"Wai Kru, 2554" (the Thai year) - the students made these gorgeous flower arrangements themselves... and skipped my class to do it!
This past Thursday was Wan Wai Kru, meaning Teacher Appreciation Day. Across the country, no classes were held – students and teachers assembled in their most neatly pressed outfits, first to offer alms and receive blessings from monks, and then to pay respect to their teachers past and present. As a kru, albeit foreign and confused, I got to participate in the festivities and see for myself how deeply teaching is valued here.
Teachers offering food to the monks, most of which is rice, soymilk, and instant noodles. The lucky ones get oreos and chocolate milk.
All the offered food was tossed into this truck. Quite a haul!
Students poured all the bags of rice onto the floor, sorting and bagging the goodies to sell right back to teachers who originally bought them, for a discount. The raised revenue will go to the temple and the school.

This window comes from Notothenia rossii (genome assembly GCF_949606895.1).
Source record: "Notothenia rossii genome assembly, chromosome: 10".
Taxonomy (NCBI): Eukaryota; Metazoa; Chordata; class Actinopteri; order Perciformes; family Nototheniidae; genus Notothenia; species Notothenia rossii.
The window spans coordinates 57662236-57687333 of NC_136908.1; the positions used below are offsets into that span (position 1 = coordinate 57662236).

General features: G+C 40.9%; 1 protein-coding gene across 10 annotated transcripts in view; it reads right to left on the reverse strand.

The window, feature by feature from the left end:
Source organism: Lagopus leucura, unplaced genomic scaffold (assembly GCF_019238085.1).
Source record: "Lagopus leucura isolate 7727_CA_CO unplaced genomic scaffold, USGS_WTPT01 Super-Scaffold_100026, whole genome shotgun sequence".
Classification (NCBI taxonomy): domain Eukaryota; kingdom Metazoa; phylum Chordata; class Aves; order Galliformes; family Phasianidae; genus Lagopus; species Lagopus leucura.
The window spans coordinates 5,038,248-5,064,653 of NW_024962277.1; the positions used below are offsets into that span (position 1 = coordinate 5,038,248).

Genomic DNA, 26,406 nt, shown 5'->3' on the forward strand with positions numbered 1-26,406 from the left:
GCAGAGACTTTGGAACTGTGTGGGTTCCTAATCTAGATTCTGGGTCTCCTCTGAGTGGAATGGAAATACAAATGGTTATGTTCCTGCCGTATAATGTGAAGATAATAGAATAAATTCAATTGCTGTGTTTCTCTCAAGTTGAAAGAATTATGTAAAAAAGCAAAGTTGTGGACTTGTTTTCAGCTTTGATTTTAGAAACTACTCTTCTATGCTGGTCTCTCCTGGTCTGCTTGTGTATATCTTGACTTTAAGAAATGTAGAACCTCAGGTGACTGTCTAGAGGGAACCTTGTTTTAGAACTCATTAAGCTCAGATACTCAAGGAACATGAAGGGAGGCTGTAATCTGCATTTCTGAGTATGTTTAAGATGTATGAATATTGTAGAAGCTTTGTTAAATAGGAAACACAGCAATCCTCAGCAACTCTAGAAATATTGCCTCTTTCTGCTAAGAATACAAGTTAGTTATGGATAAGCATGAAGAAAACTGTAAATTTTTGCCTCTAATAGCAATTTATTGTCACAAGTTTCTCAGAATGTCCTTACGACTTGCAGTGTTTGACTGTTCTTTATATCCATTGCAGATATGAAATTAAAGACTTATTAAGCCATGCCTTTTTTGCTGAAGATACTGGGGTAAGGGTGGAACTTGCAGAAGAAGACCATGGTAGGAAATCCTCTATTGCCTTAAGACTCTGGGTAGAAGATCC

Before I arrived last October, I had an idea that Thai students respected their teachers more than their American counterparts did, but let’s face it, I had a lot of ideas back then and almost none of them have stood their ground unbent. I thought that my students would be obedient cherubs, shy to speak up in class and loathe to break a rule. While some fit this image, a good chunk of them have proven louder, more hyperactive, and more mischievous than any son of a Yankee. My notion that I could ignore classroom management was nothing but naïve. The toughest moments for me are not when I’m quieting students down in an overly exciting game of bingo, or when I’m trying to get them not to shout out the Jeopardy answers before their turn. It’s dealing with the students who come in 20 minutes late or not at all, the students who don’t take their pens out of their bags unless to copy answers from a friend, and the students who roll their eyes with that you-don’t-understand-me-and-you-never-will sneer. I’ve had to realize that they’re teenagers after all, many coping with stressful circumstances I can’t possibly understand. The Thai teachers are better than me at instilling discipline, but they also grapple with chronic absenteeism and disengagement.